The head-mounted unit 200 is implemented by a video see-through type HMD, which is mounted on the head of the user who experiences MR. The head-mounted unit 200 comprises the display device 201, the image sensing device 202, and a sensor 301. In this embodiment, the user wears on the head a device including the display device 201, image sensing device 202, and sensor 301. However, such device need not be mounted on the user's head as long as the user can experience equivalent MR.

The display device 201 is implemented by a display equipped in a video see-through type HMD. The display device 201 displays an image signal output from the image output device 103, and is used to present an MR image in front of the eyes of the user. The display device 201 is a component that forms the head-mounted unit 200, but need not always be worn by the user. For example, a floor type display device or portable display may be used as the display device 201 as long as the user can confirm an image.

The image sensing device 202 is implemented by one or more image sensing devices such as CCD cameras and the like. The image sensing device 202 is used to sense an actually sensed image of the real space viewed from the user's viewpoint. For this purpose, the image sensing device 202 is preferably mounted at a position near the user's viewpoint position, but its location is not particularly limited as long as it can capture an actually sensed image viewed from the user's viewpoint. The optical axis of the image sensing device 202 may agree with the central axis of the display device 201 using a half mirror, prism, and the like. The actually sensed image sensed by the image sensing device 202 is output to the image input device 107 as an image signal (an analog signal, a digital signal of the IEEE1394 format, or the like). When the display device 201 is of optical see-through type, the image sensing device 202 may be omitted because the user of the apparatus directly observes the real world through the display device 201.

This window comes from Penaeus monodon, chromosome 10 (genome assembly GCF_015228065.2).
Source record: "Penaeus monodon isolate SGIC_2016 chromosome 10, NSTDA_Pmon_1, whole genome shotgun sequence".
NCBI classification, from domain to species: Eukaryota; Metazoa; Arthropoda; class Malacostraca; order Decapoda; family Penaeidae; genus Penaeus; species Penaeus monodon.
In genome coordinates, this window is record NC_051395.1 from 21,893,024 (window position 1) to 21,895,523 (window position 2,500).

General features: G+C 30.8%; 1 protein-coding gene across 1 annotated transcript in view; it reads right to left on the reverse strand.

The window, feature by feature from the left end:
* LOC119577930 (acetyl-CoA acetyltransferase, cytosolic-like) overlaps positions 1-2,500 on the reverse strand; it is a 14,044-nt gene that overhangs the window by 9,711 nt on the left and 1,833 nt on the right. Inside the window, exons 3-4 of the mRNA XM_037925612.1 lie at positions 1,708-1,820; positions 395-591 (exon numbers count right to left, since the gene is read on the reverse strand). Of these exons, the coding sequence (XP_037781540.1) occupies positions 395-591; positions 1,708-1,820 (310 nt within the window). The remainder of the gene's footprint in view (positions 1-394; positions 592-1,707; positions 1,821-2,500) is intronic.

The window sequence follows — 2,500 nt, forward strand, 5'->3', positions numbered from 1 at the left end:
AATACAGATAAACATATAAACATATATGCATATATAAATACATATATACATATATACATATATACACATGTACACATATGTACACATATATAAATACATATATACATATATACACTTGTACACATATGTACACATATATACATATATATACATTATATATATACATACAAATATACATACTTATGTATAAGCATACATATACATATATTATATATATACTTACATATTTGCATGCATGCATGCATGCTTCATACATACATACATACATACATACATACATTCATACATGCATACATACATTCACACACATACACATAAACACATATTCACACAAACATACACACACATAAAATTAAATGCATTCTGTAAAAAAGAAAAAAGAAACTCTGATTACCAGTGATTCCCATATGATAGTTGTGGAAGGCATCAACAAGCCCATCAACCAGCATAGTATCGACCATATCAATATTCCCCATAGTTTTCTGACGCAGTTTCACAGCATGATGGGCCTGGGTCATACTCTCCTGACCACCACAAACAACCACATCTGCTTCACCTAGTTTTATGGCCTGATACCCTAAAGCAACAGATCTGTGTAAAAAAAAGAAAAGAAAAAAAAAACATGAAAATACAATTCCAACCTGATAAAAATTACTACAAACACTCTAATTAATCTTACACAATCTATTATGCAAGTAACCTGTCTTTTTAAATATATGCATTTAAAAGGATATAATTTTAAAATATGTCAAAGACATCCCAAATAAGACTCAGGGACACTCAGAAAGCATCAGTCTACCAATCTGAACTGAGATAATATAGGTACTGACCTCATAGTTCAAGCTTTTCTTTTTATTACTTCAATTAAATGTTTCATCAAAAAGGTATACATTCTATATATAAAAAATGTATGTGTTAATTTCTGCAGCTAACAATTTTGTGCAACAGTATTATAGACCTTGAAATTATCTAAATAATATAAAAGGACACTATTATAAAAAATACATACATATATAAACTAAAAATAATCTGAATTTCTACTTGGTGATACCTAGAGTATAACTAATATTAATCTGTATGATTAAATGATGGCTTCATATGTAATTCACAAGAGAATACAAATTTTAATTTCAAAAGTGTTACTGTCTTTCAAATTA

The sensor unit 300 serves as a position/orientation measuring device such as a magnetic sensor or the like which has six degrees of freedom, and is used to measure the positions and orientations of a stylus 302 and the viewpoint (sensor 301) of the user who uses this apparatus. The sensor unit 300 outputs the measured data to the input device 106 of the arithmetic processor 100. The sensor unit 300 includes the sensor 301, the stylus 302, and a sensor controller 303. When a magnetic sensor is used as the sensor unit 300, the sensor controller 303 serves as a transmitter that generates a magnetic field, and the sensor 301 and stylus 302 serve as a receiver that measures the magnetic field.